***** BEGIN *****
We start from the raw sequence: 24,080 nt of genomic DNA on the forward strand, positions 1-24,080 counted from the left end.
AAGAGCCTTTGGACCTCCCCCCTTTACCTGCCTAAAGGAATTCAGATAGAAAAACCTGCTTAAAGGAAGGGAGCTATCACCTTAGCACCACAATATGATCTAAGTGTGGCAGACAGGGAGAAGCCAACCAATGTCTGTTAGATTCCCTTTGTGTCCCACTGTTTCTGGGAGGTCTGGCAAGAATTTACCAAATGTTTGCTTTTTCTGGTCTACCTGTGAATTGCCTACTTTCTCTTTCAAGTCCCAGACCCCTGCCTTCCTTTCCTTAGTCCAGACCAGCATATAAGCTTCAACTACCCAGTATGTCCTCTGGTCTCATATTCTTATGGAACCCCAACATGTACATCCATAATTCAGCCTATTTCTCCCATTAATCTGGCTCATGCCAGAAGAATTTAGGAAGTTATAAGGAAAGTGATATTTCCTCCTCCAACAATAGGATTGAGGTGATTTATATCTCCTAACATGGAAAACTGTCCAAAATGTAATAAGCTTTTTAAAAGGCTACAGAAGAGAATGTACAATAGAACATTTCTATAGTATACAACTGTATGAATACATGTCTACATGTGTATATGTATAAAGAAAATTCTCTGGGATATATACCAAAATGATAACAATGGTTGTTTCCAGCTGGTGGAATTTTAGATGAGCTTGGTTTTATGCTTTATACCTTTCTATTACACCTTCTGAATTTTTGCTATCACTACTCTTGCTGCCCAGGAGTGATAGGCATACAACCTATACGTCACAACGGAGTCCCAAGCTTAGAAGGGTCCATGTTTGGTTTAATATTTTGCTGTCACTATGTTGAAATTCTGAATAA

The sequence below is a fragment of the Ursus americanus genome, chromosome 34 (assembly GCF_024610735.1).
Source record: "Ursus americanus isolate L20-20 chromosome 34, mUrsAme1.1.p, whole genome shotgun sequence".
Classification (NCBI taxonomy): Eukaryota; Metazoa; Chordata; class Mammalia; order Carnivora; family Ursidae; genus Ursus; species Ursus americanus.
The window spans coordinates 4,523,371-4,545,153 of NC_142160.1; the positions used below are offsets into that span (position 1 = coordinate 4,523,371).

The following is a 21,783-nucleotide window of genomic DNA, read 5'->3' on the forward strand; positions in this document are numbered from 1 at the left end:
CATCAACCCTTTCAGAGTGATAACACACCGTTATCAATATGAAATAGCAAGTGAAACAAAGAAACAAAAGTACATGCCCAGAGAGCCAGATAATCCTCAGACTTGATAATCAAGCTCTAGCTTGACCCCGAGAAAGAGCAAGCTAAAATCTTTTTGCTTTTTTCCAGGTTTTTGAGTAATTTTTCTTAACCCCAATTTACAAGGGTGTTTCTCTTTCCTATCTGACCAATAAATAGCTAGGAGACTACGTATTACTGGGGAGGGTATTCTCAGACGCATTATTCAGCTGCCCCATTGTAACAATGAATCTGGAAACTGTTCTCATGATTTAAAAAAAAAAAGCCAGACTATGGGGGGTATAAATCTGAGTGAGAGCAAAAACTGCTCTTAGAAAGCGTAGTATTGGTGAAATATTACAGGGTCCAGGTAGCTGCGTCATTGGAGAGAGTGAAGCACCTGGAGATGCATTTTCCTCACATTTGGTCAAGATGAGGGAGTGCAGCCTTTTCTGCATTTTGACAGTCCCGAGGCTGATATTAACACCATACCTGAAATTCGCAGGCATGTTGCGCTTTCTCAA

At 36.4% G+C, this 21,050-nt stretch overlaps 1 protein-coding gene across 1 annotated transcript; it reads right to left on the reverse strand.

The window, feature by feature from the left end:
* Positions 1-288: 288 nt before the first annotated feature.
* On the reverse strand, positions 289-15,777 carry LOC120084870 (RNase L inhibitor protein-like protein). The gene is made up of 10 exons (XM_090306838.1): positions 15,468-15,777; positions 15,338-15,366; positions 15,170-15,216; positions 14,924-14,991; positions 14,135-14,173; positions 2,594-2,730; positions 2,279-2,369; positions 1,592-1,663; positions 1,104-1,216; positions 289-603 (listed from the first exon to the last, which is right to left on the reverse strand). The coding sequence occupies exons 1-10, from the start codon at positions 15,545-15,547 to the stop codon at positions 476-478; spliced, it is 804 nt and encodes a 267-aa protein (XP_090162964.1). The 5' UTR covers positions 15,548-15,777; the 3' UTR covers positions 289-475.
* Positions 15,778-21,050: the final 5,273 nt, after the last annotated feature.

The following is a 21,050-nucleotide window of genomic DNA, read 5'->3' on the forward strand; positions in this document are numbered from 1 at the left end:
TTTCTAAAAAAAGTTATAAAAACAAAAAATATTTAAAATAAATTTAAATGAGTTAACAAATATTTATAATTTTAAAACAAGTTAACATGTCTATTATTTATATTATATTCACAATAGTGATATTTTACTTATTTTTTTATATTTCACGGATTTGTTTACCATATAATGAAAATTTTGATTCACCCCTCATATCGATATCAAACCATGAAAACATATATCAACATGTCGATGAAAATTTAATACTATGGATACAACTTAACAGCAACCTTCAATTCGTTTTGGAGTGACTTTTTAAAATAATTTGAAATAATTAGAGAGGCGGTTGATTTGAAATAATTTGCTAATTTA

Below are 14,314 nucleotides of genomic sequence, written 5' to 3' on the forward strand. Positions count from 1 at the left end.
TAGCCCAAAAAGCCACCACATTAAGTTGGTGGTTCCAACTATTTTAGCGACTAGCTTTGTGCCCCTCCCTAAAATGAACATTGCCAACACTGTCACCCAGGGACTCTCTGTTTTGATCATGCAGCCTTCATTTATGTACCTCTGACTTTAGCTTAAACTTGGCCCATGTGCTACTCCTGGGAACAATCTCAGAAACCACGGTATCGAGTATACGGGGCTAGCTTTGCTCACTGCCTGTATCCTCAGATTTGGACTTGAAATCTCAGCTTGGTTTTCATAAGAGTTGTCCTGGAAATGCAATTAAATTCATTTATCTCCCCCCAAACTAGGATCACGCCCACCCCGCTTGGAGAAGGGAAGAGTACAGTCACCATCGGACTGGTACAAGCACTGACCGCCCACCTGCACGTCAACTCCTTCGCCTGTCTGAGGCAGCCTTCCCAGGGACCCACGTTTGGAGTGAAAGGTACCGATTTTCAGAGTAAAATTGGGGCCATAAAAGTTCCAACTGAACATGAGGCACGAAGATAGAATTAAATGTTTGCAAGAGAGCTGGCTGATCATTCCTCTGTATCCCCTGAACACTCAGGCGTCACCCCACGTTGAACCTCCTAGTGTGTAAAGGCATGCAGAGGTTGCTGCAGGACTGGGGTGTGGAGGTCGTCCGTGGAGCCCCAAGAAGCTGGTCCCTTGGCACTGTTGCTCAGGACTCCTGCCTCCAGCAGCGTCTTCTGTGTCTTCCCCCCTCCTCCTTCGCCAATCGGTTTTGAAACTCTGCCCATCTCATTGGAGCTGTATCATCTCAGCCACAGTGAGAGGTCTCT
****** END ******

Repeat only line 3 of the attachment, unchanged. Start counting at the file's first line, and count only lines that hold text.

The sequence below is a fragment of the Ursus americanus genome, chromosome 34 (assembly GCF_024610735.1).